In most cases, only a legally authorized inspector – usually a specially trained government official – can carry out the inspection . The inspector may carry out an inspection from bumper to bumper. This includes testing the horsepower of the vehicle and examining components such as lights, mirrors, tires and wheels, as well as spare parts that are permanently placed in the car, such as bolts, arms and welds. The tests will determine if the car meets the state vehicle

If the car passes the inspection, it is considered ready for the road and is suitable for a rebuilt title. The inspection and re-certification procedures and the fees they charge vary depending on the state. Once re-certified, the remanufactured name will remain on the vehicle to alert prospective buyers of its damage history.

Some states have recreated state titles with the type of damage the car suffered, such as fire, flood or water damage, as is the case in Georgia. A rebuilt title may also indicate that the car was once considered rubbish, rescued or dismantled. Due to safety concerns, many insurance companies will not provide conflict or comprehensive coverage or optional coverage, such as car rental refunds or roadside assistance, for cars with rebuilt titles.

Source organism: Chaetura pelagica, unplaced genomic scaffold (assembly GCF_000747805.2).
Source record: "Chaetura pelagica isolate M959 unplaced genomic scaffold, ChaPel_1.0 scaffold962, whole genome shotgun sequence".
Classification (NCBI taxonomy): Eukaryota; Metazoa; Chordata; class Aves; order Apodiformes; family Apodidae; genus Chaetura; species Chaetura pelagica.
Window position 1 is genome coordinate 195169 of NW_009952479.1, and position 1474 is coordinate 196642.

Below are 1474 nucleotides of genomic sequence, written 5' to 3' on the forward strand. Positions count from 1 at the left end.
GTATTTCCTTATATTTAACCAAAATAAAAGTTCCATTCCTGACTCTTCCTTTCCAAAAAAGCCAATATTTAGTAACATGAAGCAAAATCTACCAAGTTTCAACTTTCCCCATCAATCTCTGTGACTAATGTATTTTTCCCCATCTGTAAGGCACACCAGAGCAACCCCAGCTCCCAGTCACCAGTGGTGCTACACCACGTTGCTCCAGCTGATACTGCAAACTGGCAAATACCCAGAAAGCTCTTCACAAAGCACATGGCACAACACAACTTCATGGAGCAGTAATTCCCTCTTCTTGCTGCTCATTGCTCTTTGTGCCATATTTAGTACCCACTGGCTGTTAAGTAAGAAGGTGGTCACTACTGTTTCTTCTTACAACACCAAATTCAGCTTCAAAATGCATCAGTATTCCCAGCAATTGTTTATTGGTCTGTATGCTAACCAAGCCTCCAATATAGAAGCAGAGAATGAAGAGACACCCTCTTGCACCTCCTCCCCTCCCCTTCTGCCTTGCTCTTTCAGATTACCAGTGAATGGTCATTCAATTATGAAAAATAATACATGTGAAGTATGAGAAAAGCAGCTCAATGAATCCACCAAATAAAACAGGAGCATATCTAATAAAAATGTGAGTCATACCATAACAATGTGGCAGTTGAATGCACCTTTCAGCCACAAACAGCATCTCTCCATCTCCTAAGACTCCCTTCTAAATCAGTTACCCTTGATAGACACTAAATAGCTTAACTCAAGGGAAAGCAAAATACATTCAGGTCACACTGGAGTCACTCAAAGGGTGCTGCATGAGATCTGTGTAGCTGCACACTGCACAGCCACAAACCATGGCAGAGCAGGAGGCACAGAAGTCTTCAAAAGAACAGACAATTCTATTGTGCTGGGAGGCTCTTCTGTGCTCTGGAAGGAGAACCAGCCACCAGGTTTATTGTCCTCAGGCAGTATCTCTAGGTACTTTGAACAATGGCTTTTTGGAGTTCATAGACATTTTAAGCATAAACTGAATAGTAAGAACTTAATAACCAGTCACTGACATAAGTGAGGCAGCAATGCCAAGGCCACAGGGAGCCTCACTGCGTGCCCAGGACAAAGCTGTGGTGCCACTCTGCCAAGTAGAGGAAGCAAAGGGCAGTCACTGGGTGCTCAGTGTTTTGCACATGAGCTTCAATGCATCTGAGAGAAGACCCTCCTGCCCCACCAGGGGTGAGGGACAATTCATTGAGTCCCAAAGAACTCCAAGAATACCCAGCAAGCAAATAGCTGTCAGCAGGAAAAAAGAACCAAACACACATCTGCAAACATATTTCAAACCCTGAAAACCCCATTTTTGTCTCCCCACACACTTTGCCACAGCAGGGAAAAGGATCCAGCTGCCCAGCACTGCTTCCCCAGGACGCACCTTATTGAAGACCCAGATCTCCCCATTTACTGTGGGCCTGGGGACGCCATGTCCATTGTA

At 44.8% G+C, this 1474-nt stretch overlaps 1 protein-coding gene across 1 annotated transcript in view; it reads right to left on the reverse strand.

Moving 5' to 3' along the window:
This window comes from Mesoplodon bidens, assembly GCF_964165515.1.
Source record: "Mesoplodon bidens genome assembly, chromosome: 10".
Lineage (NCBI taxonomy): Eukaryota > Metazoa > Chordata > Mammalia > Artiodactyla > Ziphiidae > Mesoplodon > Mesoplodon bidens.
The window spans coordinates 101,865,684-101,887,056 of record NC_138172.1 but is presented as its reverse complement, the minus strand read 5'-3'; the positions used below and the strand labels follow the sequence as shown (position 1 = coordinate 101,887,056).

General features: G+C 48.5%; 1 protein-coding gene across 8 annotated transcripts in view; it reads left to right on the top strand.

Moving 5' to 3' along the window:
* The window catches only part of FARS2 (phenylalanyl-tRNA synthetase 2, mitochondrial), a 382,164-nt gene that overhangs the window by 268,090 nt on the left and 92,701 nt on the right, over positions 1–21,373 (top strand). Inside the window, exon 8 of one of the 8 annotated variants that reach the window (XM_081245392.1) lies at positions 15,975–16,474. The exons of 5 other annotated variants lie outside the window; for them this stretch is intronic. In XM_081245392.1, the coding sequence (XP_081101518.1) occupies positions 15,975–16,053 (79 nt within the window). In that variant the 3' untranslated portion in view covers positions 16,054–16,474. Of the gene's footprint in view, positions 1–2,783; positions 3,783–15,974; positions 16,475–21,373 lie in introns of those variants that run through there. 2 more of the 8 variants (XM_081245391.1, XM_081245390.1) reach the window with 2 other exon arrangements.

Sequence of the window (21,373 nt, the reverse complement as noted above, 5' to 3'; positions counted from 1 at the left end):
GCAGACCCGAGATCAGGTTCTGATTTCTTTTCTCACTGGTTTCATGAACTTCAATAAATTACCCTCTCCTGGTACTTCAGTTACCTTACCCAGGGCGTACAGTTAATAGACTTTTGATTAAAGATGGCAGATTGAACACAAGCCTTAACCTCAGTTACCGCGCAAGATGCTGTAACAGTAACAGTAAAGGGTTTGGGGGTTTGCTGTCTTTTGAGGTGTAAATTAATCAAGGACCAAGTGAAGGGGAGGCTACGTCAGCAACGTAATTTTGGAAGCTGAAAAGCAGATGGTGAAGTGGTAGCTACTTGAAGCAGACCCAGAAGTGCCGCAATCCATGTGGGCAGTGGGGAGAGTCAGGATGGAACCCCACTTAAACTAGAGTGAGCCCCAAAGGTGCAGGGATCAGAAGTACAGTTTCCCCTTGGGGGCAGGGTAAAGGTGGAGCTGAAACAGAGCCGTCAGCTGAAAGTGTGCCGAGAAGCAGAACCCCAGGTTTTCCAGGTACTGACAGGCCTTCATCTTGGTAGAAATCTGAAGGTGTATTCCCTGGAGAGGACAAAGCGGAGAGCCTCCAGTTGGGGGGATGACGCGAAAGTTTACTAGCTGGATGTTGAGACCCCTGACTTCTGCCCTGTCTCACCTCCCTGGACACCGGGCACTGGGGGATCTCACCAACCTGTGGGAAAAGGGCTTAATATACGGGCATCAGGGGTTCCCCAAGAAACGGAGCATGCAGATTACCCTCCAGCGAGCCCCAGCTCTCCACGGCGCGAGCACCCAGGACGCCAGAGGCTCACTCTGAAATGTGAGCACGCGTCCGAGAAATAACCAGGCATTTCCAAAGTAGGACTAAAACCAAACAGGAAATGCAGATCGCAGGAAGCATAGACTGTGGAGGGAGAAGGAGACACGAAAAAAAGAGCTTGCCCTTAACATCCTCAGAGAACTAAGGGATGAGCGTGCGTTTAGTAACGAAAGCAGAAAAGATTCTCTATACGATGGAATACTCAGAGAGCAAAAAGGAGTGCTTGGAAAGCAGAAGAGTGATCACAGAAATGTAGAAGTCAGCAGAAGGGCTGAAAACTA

The laws governing restructured titles vary by state. Some states may limit remanufactured titles based on the age or resale price of a remanufactured vehicle. In Washington, for example, a car can only receive a remanufactured title if it is five years old or younger.

Reconstructed Title vs. Rescue Title

Reconstructed titles and rescue titles have some similarities, but each applies at a different stage of the reconstruction process.

Remanufactured titleRescue title
Indicates a history of serious injury, depending on the situation, which usually ranges between 70% and 90% of the average resale price Indicates a history of serious injury, depending on the situation, which usually ranges between 70% and 90% of the average resale price
Can identify the type of damage suffered, such as floods, hail, theft or vandalismCan identify the type of damage suffered, such as floods, hail, theft or vandalism
It used to have a rescue title, but it was repairedIndicates whether the vehicle is repairable or has only market value for its spare parts